August 01, 2012

In the two decades since Lebanon’s civil war ended the country’s electricity has proven such an enduring problem it now appears to be as intractable as most difficult international conflicts. It seems as likely to be solved as the Palestinian problem, or the conflict over Kashmir.

But it’s not a problem the Lebanese can avoid facing head-on: with every new crisis, every new power cut, or simply every time they face an extortionate bill for their generator power.

Electricity is not a luxury; it’s an essential commodity and its failure extends deep into our lives.

The real kicker to this, of course, is that those extortionate bills could not be possible without the collusion of the political class.

And this is why the problem has seen no sincere action to resolve it by those in charge. Instead they have kept it floating just above the point of total collapse, while benefitting from its constant malfunctions.

In fact, most politicians and officials who are not directly involved in the crisis spend much of their time discussing the problem, its causes and its possible solutions. This is with the exception of those who could actually do something about it.

Statements from the government are little more than hot air.

Then there is the epitome of failure: Lebanon’s minister of energy and water. Since he and his Free Patriotic Movement colleague took power, Gebran Bassil has set Lebanon back on the path to efficient electricity by about 30 years, and has heightened the corruption, which has now risen to unprecedented levels.

This vital commodity has been treated as a political tool, used to garner electoral support in some areas, or punish others.

This continues in the face of the frustration of the Lebanese, making it clear the government and the ministers involved have thick skin. Governments in any civilized society would have resigned over more minor matters that impact the livelihood of their people.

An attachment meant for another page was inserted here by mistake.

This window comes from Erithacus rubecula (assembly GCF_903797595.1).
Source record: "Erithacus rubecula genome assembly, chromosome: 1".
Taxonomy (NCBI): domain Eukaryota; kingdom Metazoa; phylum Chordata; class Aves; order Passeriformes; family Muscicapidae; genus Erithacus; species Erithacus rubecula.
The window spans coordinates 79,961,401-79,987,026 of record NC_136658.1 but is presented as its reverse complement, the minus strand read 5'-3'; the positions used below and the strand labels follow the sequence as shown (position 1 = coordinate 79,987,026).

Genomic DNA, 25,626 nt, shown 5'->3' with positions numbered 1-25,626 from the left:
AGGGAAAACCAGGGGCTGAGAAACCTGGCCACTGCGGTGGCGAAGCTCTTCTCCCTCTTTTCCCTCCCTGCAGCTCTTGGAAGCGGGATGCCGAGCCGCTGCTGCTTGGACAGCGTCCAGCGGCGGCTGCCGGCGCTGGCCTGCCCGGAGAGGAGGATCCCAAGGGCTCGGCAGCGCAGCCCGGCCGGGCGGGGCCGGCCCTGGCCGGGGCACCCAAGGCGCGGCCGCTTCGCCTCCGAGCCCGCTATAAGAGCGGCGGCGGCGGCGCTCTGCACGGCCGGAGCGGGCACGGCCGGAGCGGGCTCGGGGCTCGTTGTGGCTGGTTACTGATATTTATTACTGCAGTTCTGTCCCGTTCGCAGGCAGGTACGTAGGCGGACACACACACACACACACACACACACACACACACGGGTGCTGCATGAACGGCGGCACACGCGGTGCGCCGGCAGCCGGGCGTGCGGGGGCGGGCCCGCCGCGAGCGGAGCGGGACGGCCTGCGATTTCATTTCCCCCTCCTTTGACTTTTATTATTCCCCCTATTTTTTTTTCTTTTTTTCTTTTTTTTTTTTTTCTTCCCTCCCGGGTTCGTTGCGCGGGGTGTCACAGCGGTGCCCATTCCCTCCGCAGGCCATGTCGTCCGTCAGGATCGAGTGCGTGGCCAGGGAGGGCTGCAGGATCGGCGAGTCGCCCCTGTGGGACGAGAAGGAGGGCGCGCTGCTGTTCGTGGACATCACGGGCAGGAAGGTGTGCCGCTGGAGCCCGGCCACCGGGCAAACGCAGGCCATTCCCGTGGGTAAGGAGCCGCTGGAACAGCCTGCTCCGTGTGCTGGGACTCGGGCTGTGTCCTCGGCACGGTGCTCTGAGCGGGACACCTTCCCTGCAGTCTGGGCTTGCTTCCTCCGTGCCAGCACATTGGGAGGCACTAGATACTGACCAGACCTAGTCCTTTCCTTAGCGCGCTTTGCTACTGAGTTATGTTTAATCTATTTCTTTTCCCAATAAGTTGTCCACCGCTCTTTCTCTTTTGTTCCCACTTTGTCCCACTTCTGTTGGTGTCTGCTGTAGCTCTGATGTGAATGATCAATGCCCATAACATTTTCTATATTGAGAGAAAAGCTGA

The reason this government, on the contrary, has survived this and survived it for so long, is thanks to the apathy and the poor civil education of the people and their acceptance of the government’s behavior.

The government knows this. Just as the people know that the government will let them down, the political classes know they do not have to change their behavior to keep their support base.

This was never a government elected for its technical abilities, but for its political expedience. It was to be hoped the current crisis might awaken a sense of conscience. Instead, the government has pushed us back.

The Lebanese must look to themselves when they question why this continues. They have a system which allows them to make their displeasure with the government known. They must use the ballot box and make it clear to their leaders that they deserve more than this.

A version of this article appeared in the print edition of The Daily Star on August 01, 2012, on page 7

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